Designers create work for use in society by others. So those others, the audience, should be considered stakeholders in what is produced. The natural development of such thinking is that the end user has every right to be a design critic, and should be welcomed into the discussion. As Molly Heintz says in the What We Talk About When…article: “As the non-designer here, I think it’s also a question of what audience you’re trying to reach with what conversation. It benefits everybody’s interests if designers are able to speak to a broader audience and not just a professional audience.” (2018, p29.) I couldn’t agree more.
Critical thinkers, whether designers or not, are needed to probe, question, argue and cajole. Without this non-specialist view, any discussion is prone to nebulous rhetoric. There is an obvious contemporary danger to this, as Tejada highlights: “Twitter or Instagram [as a vehicle to engage the public in criticism] can very quickly disintegrate into a complete crap show. There are many people who shoot from the hip, and the opinions of people who actually know what they’re talking about can quickly get buried.” (2018, p26.) But if you turn this logic around, too academic a discussion will bury the non-designer audience and important voices that could inform future practice will be lost. There is, alas, a tendency of academia for academia’s sake in some graphic design criticism—we need to choose our words carefully in order to engage.
All of this introspection has led me to try to make sense of my current thoughts on design criticism the best way I can; and that is to turn them into an image. In this I see the vast majority of graphic design practice as centred around three distinct groups of people: the client, the client’s audience, and the designer. These are represented on the left of the schematic below. There are many exceptions to this rule, but this is the most common scenario.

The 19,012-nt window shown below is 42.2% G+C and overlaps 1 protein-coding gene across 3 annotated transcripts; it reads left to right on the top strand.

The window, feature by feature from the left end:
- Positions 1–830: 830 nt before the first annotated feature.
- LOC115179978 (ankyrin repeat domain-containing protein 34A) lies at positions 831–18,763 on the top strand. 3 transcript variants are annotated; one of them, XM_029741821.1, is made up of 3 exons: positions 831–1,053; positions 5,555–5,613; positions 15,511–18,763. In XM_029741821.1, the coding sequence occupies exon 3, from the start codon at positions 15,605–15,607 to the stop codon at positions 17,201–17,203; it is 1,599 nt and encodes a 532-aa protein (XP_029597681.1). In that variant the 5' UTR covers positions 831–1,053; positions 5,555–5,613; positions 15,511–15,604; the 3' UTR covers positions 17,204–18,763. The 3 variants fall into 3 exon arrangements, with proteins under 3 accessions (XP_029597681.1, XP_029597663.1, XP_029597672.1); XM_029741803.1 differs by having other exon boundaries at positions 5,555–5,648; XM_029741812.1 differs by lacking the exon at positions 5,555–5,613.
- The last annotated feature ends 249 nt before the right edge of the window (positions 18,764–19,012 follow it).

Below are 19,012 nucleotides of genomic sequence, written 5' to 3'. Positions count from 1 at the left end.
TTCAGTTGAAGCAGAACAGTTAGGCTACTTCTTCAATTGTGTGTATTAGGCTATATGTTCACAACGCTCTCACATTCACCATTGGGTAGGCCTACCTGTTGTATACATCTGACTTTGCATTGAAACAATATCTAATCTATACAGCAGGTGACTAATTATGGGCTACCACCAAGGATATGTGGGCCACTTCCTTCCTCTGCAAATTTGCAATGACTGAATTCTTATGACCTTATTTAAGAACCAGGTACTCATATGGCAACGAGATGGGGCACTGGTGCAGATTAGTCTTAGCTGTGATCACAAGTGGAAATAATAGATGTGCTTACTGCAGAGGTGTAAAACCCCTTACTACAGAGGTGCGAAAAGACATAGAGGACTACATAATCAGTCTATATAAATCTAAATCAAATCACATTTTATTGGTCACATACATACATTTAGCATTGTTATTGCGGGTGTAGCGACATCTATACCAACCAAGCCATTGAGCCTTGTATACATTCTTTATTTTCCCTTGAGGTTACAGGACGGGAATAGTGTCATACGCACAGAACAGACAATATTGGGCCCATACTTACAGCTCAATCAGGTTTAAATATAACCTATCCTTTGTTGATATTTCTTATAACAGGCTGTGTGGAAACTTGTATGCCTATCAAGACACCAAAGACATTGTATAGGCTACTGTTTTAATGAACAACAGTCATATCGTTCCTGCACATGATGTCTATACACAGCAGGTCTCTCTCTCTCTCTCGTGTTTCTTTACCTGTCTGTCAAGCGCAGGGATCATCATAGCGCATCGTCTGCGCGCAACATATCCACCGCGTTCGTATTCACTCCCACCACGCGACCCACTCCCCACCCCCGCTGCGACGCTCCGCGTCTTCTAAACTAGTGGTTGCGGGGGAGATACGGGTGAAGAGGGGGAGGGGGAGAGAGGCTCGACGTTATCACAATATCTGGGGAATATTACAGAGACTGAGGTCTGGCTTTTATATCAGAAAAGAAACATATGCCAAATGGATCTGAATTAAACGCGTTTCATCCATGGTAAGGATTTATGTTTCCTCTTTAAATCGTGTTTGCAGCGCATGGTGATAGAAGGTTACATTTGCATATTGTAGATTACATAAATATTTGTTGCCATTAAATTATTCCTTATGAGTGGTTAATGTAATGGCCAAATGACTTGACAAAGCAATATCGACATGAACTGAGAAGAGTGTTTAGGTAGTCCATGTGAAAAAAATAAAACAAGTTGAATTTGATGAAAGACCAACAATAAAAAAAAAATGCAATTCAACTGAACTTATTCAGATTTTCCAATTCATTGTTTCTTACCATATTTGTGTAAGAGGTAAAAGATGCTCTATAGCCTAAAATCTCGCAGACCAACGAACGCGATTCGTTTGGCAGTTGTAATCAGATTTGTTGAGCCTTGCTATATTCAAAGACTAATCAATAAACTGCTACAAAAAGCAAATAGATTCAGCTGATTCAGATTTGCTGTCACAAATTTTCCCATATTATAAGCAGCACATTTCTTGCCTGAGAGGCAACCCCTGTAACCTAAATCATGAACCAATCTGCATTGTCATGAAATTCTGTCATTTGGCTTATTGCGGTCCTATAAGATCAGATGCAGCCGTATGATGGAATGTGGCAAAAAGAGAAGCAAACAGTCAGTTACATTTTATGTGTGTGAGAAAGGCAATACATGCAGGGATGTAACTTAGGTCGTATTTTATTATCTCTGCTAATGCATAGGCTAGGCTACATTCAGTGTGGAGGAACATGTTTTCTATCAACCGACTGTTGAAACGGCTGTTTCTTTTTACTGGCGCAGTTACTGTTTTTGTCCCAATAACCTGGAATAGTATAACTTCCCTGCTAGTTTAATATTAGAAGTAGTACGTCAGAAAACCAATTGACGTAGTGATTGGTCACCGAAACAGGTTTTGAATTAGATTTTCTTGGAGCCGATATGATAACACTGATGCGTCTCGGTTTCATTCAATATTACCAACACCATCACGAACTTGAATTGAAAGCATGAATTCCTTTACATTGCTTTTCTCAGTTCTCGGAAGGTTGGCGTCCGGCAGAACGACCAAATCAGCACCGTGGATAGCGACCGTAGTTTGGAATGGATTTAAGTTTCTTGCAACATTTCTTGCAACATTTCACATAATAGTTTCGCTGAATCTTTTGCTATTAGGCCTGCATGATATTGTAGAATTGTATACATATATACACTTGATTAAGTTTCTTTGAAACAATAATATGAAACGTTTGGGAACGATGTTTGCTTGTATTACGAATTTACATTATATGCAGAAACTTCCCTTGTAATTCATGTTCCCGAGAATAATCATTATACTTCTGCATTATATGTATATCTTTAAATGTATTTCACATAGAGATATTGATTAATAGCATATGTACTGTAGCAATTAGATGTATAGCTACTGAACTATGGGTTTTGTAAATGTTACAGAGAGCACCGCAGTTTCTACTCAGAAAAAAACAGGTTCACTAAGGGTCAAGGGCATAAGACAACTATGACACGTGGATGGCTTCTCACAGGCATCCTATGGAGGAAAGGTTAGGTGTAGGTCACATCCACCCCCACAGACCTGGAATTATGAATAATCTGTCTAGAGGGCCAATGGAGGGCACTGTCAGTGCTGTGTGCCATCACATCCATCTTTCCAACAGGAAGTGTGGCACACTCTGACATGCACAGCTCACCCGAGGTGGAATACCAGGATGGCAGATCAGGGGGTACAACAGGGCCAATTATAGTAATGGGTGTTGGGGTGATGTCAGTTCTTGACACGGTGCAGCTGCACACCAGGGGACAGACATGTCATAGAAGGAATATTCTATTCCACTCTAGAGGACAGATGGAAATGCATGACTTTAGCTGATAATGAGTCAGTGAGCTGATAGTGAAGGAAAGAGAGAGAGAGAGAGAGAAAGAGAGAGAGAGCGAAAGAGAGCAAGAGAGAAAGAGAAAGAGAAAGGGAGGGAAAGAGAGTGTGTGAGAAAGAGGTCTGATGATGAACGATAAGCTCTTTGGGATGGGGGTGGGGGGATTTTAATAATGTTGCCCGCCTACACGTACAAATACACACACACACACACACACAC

There are four contexts within which these three groups of people sit—societal, financial, political and cultural. Each of these will influence the mindset and decisions of the client and designer, (consciously or subconsciously), which in turn will influence the production of the work, which in turn will influence how the audience reads the work, (consciously or subconsciously), both from the perspective of what the work is, and in what the reader brings to the work.
In any critical reading of the work I identify five groups of people who are most likely to be involved. There are the professional critics; there are the academic critics; there are the designers who are involved in the design of the work in question; then there are designers who had no hand in the creation of the work. And last, but certainly not least, there is the audience. The latter could be sub-divided into the audience the work is intended for, and the audience for whom it is not; but this starts to get a bit messy.
Each critical interaction will be dependent on the environment / scenario in which the discussion takes place, and each critic will tend to sit in their own bubbles. There will be some cross-over, naturally, be that in journals or on social media. Rarely though are they all involved collectively. In the active critical design community, both in journals and at graphic design conferences, it is often the non-designer public that remains under-represented, if they are represented at all.
Maybe it is far better for the future of graphic design criticism if we stop questioning how under-respected it may be in terms of “art, architecture, and literature”, and get on with the job of considering how the audience of graphic design can be bought more meaningfully into any critical discussion. Although such a thread emerges with in the What We Talk About When We Talk About Talking About Design AIGA article, it gets lost again before the end. At least it is starting to emerge in the first place though.